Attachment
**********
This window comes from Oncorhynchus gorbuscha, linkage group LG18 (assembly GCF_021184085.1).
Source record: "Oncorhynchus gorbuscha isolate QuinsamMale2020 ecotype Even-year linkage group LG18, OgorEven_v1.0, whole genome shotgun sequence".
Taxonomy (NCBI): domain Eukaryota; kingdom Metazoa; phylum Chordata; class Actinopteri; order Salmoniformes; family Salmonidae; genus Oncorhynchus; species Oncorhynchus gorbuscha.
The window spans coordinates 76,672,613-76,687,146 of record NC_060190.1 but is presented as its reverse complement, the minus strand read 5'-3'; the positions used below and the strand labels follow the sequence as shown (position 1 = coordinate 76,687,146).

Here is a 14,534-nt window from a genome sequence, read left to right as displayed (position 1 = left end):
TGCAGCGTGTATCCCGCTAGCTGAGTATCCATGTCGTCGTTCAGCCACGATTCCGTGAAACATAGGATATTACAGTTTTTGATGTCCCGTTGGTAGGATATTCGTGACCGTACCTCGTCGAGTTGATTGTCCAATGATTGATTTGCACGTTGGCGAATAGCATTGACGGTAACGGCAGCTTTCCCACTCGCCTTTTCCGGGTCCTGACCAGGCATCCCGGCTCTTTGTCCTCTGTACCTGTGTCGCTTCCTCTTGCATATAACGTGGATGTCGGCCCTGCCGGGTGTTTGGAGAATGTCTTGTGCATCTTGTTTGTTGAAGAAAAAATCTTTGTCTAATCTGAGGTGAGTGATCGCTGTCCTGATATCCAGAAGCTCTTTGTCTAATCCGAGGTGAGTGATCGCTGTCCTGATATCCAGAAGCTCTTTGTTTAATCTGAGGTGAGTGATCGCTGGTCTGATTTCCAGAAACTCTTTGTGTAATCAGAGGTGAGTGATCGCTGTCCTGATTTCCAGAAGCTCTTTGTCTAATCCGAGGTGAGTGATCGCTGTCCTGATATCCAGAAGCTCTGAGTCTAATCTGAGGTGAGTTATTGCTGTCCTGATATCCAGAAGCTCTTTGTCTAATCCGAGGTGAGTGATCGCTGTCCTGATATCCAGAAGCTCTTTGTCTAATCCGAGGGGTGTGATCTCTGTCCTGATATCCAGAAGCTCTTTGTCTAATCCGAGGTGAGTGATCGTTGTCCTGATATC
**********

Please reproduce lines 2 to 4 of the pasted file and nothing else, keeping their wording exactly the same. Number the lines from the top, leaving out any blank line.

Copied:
Source record: "Oncorhynchus gorbuscha isolate QuinsamMale2020 ecotype Even-year linkage group LG18, OgorEven_v1.0, whole genome shotgun sequence".
Taxonomy (NCBI): domain Eukaryota; kingdom Metazoa; phylum Chordata; class Actinopteri; order Salmoniformes; family Salmonidae; genus Oncorhynchus; species Oncorhynchus gorbuscha.
The window spans coordinates 76,672,613-76,687,146 of record NC_060190.1 but is presented as its reverse complement, the minus strand read 5'-3'; the positions used below and the strand labels follow the sequence as shown (position 1 = coordinate 76,687,146).